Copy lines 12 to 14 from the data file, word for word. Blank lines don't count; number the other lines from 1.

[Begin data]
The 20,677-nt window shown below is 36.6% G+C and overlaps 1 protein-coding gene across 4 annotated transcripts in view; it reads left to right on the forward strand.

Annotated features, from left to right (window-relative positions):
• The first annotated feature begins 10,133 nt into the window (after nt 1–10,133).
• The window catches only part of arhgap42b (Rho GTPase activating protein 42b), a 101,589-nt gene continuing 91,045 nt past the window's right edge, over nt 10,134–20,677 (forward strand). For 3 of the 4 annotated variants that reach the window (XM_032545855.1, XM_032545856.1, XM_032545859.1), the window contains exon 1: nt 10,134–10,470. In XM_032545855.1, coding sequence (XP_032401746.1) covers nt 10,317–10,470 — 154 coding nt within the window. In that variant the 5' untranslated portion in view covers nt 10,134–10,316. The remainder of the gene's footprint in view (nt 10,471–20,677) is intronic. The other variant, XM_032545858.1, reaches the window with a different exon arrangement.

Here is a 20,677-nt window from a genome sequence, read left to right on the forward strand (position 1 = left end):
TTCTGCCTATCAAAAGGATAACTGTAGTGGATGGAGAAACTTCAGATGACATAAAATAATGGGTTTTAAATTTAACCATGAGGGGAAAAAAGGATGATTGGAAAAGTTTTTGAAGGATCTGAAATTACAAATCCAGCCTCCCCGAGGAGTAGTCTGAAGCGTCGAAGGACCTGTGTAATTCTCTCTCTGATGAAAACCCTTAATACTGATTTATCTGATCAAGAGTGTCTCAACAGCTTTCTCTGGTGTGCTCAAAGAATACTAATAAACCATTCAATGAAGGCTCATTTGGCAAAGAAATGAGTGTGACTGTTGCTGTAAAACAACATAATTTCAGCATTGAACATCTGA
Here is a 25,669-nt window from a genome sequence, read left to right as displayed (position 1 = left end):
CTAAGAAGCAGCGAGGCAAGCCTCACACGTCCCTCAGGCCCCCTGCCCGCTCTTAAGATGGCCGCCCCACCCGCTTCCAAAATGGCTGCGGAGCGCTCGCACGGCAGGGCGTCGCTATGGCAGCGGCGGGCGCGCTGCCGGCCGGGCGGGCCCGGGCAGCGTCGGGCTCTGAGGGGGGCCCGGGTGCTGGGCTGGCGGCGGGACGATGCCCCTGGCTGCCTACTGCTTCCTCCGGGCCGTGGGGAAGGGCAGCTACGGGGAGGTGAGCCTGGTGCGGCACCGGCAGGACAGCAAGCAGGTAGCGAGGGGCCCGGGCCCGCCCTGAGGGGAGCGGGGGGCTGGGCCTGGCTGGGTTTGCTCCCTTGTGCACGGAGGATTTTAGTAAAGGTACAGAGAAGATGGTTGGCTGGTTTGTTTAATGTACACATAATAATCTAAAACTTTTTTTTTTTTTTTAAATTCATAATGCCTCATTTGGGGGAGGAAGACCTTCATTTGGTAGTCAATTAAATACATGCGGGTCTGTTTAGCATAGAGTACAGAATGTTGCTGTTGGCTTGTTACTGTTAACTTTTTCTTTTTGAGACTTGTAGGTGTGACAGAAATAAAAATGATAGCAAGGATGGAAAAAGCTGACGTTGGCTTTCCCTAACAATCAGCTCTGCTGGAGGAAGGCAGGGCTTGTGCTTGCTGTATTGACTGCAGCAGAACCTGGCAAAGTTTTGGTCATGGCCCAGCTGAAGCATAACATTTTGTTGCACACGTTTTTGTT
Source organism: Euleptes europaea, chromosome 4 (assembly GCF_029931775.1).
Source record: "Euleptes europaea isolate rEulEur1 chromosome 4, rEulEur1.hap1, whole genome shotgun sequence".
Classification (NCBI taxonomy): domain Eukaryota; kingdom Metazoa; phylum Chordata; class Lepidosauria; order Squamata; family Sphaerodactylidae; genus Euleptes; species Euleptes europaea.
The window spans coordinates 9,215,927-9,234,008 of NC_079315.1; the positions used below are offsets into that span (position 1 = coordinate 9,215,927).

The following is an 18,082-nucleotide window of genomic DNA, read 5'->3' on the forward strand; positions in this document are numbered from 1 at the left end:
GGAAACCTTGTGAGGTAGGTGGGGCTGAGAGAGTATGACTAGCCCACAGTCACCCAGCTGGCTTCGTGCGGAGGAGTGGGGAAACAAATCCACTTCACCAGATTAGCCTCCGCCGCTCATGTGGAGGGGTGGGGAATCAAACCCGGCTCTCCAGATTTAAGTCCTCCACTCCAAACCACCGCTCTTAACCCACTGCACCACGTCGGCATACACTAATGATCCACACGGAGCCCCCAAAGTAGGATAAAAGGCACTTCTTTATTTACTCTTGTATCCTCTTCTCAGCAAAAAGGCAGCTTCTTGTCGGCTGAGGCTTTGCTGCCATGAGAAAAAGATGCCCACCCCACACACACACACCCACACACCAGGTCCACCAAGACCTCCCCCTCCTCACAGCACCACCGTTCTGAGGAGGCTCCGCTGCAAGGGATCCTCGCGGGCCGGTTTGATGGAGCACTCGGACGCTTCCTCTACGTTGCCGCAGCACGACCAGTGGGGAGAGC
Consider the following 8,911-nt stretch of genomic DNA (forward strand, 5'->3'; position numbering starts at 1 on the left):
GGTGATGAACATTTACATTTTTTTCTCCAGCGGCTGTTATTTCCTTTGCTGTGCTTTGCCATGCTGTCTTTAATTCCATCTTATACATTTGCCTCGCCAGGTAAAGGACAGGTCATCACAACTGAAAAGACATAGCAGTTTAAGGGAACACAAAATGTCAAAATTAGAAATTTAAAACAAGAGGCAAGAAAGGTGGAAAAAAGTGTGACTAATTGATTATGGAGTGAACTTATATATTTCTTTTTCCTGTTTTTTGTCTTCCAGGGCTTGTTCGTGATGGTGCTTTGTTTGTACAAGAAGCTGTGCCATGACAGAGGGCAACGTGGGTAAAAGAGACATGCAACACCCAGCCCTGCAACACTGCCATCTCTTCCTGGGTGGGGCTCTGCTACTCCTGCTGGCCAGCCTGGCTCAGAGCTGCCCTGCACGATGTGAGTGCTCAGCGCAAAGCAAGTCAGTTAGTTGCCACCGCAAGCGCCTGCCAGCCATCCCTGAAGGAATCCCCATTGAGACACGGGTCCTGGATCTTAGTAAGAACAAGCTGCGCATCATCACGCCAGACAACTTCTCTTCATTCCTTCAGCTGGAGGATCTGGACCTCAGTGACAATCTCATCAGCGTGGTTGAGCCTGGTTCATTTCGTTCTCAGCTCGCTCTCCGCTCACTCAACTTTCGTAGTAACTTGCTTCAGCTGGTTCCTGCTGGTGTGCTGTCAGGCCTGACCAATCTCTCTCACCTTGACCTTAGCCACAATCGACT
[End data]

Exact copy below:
The window spans coordinates 9,215,927-9,234,008 of NC_079315.1; the positions used below are offsets into that span (position 1 = coordinate 9,215,927).

The following is an 18,082-nucleotide window of genomic DNA, read 5'->3' on the forward strand; positions in this document are numbered from 1 at the left end:
GGAAACCTTGTGAGGTAGGTGGGGCTGAGAGAGTATGACTAGCCCACAGTCACCCAGCTGGCTTCGTGCGGAGGAGTGGGGAAACAAATCCACTTCACCAGATTAGCCTCCGCCGCTCATGTGGAGGGGTGGGGAATCAAACCCGGCTCTCCAGATTTAAGTCCTCCACTCCAAACCACCGCTCTTAACCCACTGCACCACGTCGGCATACACTAATGATCCACACGGAGCCCCCAAAGTAGGATAAAAGGCACTTCTTTATTTACTCTTGTATCCTCTTCTCAGCAAAAAGGCAGCTTCTTGTCGGCTGAGGCTTTGCTGCCATGAGAAAAAGATGCCCACCCCACACACACACACCCACACACCAGGTCCACCAAGACCTCCCCCTCCTCACAGCACCACCGTTCTGAGGAGGCTCCGCTGCAAGGGATCCTCGCGGGCCGGTTTGATGGAGCACTCGGACGCTTCCTCTACGTTGCCGCAGCACGACCAGTGGGGAGAGC